A coffee roaster FSD would be constructed as another illustrative example. Some companies have been attempting to cash in on the increase in interest in quality coffee. No company has designed and marketed a completely satisfying roaster for the home market. As part of an effort to develop a coffee roaster for use in a house, a FSD would be developed. Step 1 Understanding Functions – Done! – Step 2 Creating the Black Box Model – Products Basic Function: Roast Beans – Input Flows – Green Coffee Beans – Electricity – Desired Roast Level – Start Signal – The desired roast level is how dark the user would like the roasted beans.
Different roast levels will produce coffee with different flavors. Output Flows – Roasted Coffee Beans – Chaff – Unpleasant Odor – Noise – Heat – Chaff is a thin skin which comes off of the coffee bean during roasting. The chaff must be separated from the roasted beans before the beans are ground. Roasting beans produces an unpleasant smell that must be contained or eliminated. Grinding coffee produces the pleasant odor that numerous people associate with coffee houses. Black Box Diagram – The black box diagram for the roaster is shown in figure 9. Step 3 Tracing the Input Flows – Note that the functions Heat Beans and Agitated Beans are shown in parallel because they must happen simultaneously.
Some functions might need to be added. Always check the final FSD against your original black box model. Step 5 Assembling the tracks and Selecting the Boundary – Do the outputs and inputs of your final FSD agree with the outputs and inputs of your original black box diagram? Yes. What hypotheses were made by your choice of input flows output flows and system boundaries? At the Roaster example, the input Electricity assumes that the roaster will plug into a household outlet.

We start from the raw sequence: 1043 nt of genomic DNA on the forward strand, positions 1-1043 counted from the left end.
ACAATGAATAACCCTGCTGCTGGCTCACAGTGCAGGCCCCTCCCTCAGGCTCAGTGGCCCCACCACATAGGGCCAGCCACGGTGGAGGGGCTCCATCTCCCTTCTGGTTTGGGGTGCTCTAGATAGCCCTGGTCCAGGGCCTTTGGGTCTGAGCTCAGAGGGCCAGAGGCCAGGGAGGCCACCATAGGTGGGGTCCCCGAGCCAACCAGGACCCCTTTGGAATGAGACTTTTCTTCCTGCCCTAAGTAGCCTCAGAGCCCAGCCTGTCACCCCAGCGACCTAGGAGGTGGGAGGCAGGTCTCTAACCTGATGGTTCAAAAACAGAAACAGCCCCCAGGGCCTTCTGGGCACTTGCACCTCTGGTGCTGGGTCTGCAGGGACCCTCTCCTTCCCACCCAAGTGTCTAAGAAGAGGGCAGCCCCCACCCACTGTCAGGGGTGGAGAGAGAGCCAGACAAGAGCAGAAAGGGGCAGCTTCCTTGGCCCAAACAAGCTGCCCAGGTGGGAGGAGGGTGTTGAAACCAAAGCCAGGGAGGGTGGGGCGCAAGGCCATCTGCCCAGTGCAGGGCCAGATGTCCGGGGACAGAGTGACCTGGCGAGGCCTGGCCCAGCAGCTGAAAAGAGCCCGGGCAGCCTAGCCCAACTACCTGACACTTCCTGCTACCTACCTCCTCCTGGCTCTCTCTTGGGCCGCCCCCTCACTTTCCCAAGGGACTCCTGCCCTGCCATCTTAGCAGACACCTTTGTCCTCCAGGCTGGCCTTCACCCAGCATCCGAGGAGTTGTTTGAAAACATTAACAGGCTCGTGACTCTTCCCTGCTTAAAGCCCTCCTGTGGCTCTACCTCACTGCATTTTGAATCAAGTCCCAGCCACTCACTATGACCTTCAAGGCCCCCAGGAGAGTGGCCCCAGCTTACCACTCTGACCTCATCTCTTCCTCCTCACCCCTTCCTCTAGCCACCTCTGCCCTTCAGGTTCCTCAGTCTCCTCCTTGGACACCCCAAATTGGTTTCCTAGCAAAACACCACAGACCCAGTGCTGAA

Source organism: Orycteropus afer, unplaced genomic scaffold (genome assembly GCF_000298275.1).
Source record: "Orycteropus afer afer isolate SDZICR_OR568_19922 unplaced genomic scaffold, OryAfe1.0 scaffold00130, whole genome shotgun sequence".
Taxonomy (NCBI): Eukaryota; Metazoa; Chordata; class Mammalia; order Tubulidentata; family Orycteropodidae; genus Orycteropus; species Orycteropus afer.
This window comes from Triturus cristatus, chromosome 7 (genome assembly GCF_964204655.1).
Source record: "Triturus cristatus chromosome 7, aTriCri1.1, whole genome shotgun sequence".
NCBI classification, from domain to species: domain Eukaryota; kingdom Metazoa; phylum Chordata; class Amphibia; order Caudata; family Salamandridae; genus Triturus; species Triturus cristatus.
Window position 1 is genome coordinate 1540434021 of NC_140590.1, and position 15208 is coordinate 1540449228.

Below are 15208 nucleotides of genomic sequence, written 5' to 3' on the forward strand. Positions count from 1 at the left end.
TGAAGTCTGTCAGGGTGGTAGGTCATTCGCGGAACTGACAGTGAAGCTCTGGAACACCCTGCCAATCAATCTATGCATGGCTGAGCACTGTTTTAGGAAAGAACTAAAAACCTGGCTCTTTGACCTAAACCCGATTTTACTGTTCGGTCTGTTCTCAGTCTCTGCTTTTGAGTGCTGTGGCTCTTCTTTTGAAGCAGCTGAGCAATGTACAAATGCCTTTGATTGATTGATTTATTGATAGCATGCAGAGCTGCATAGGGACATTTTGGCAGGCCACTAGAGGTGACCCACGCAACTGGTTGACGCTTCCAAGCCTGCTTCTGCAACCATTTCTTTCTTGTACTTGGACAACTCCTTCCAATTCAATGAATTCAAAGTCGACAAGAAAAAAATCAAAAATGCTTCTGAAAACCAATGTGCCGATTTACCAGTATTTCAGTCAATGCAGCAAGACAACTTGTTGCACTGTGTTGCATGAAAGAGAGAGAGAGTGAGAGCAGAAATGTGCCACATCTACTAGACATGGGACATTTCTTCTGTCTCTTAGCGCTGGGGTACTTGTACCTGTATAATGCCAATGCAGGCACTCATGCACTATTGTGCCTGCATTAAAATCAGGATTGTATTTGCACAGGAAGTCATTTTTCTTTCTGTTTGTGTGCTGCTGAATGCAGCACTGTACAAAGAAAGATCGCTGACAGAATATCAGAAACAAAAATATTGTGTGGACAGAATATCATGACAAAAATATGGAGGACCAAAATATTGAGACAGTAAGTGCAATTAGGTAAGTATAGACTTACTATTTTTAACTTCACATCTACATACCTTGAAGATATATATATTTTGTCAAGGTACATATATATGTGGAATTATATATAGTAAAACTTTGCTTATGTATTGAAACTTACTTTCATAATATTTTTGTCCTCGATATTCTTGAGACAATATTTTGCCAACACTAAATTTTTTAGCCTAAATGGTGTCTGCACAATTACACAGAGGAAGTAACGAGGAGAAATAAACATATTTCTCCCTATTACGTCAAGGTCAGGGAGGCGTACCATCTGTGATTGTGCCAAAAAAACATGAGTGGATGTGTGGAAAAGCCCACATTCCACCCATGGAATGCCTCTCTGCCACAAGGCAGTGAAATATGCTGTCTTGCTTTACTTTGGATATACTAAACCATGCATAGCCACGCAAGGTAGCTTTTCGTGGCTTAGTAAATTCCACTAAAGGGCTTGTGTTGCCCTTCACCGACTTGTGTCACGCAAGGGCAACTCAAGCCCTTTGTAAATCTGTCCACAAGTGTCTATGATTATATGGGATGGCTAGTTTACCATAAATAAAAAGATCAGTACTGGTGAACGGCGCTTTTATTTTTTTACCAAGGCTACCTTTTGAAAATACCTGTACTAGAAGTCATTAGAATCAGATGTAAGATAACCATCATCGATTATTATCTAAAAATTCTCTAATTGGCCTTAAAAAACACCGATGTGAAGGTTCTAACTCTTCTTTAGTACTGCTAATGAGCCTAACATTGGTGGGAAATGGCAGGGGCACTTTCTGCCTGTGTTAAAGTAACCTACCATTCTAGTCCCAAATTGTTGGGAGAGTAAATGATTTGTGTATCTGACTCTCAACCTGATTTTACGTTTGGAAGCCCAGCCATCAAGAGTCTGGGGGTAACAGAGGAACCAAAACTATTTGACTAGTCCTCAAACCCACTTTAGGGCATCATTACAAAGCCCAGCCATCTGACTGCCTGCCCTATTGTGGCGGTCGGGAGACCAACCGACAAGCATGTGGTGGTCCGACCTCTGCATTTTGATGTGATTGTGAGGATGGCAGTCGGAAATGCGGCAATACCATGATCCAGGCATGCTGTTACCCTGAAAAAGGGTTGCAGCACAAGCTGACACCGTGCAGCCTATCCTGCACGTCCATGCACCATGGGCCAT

Are these assumptions appropriate for your project? Are they documented in your design brief? The answer would depend on the project and the design brief. Are all the harmful, unintended or undesirable output flows documented? Yes, heat, noise and chaff are included in the FSD. Do your assumptions align with your design brief? All assumptions should be explicitly documented in the design brief. Does the boundary of the FSD communicate the scope of the project described in the design brief? The answer depends upon the design brief.
Are all Functions solution neutral? Yes, all functions describe what must be done not how a function would be accomplished. Can any one of the functions be broken down into simpler functions? No, each function is atomic. Would the user benefit from output signals that confirm correct functioning of the device? Perhaps a signal that indicates when the ground coffee is ready to be removed from the machine will be useful.